Registration Dossier

Data platform availability banner - registered substances factsheets

Please be aware that this old REACH registration data factsheet is no longer maintained; it remains frozen as of 19th May 2023.

The new ECHA CHEM database has been released by ECHA, and it now contains all REACH registration data. There are more details on the transition of ECHA's published data to ECHA CHEM here.

Diss Factsheets

Environmental fate & pathways

Endpoint summary

Administrative data

Description of key information

Additional information

CAS# 756-12-7 is a fluorinated ketone. Direct photolysis is expected to be the dominant atmospheric removal process. CAS# 756-12-7 has a measured atmospheric lifetime of 16 days by this mechanism. It has a boiling point of 26.9 °C at 101.325 kPa. During routine use, most releases are expected to be to the atmosphere. There is no anticipated release to water or wastewater in the EU. Its water solubility cannot be measured owing to its extremely short hydrolytic half life. It hydrolyzes readily in water with a half life much less than 11.5 minutes. However, based upon its intended uses this compound will remain in the atmosphere when released from industrial applications.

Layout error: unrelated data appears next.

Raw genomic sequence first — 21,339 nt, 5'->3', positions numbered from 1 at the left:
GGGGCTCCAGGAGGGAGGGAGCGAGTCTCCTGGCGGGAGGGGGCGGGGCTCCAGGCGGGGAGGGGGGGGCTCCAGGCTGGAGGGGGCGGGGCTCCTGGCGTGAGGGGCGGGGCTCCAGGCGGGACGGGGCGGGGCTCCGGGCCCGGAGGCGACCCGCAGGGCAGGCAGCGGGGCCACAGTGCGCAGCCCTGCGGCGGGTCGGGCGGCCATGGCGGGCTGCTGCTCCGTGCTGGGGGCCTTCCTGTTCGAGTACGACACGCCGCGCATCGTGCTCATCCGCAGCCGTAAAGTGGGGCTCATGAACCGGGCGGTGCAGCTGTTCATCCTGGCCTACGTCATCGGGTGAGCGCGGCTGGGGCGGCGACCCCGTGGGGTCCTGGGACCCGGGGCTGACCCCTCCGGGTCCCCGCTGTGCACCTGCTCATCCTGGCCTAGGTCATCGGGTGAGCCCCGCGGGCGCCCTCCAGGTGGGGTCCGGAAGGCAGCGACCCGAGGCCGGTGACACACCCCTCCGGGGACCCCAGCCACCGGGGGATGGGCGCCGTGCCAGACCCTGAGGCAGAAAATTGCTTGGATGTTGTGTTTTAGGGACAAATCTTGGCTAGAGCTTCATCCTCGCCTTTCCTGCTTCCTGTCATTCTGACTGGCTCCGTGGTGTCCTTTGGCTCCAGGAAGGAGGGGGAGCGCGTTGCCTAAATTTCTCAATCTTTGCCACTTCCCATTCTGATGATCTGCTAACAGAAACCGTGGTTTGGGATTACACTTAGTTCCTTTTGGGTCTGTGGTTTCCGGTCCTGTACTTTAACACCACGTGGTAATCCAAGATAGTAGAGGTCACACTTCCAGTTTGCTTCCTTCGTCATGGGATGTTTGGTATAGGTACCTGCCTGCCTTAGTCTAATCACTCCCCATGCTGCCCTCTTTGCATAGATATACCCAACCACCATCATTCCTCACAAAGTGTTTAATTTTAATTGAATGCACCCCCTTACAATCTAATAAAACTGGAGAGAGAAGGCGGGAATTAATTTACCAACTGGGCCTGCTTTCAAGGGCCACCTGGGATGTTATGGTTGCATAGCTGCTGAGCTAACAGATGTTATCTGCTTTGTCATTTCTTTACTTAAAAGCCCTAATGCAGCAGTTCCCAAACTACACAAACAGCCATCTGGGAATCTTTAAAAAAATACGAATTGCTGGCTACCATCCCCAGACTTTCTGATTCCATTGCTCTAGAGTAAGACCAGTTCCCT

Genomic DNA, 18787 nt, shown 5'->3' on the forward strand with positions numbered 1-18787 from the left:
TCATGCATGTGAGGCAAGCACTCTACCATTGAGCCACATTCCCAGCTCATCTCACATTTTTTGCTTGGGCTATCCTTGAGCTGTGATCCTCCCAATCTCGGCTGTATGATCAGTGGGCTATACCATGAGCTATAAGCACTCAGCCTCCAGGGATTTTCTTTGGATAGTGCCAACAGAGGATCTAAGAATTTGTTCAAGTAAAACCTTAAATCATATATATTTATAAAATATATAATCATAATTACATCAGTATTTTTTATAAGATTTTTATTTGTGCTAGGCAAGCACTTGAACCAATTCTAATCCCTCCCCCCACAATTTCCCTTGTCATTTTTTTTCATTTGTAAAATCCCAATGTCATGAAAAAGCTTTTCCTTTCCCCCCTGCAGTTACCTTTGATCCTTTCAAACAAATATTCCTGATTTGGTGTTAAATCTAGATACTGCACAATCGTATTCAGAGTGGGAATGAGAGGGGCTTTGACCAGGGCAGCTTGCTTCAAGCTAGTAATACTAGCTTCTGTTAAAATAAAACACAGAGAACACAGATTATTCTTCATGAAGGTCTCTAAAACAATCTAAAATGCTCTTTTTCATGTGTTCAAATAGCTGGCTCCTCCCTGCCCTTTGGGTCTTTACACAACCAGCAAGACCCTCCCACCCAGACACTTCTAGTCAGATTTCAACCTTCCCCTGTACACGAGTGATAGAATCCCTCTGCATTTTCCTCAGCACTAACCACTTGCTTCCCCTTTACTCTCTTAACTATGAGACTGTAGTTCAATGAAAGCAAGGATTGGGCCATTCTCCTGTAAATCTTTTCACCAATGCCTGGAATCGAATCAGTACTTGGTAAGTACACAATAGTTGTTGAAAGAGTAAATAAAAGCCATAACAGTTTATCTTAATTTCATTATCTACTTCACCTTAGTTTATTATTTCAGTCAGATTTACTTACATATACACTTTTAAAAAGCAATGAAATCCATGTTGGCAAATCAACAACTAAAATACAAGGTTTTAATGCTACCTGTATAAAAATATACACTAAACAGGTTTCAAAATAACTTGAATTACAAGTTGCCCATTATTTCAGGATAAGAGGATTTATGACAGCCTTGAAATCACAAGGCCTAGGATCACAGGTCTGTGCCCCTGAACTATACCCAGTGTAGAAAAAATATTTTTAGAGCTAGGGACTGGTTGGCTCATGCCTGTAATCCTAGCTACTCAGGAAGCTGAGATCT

CAS# 756-12-7 has an estimated n-octanol:water partition coefficient (log P) of 1.82, and is expected to have no bioaccumulation potential. The actual log P value cannot be measured due to rapid hydrolysis. The high volatility mitigates against exposure of aquatic organisms, and bioaccumulation is unlikely to be a concern even if log P were >4.5. Rapid hydrolysis would further reduce exposure in aquatic systems.

CAS# 756-12-7 is not biodegradable (0% oxygen consumption in an OECD 301 D closed bottle test). Due to rapid hydrolytic activity, the parent compound will not be present as such in aquatic systems even if brought into contact with water. The degradation products are a hydrated ketone (geminal diol) which is formed rapidly, followed by scission to form trifluoroacetic acid and a volatile hydrofluorocarbon. As suggested by the ready biodegradation test result, the ultimate hydrolysis products are also not biodegradable. In summary, the environmental fate is expected to be dominated by direct photolysis in the atmosphere.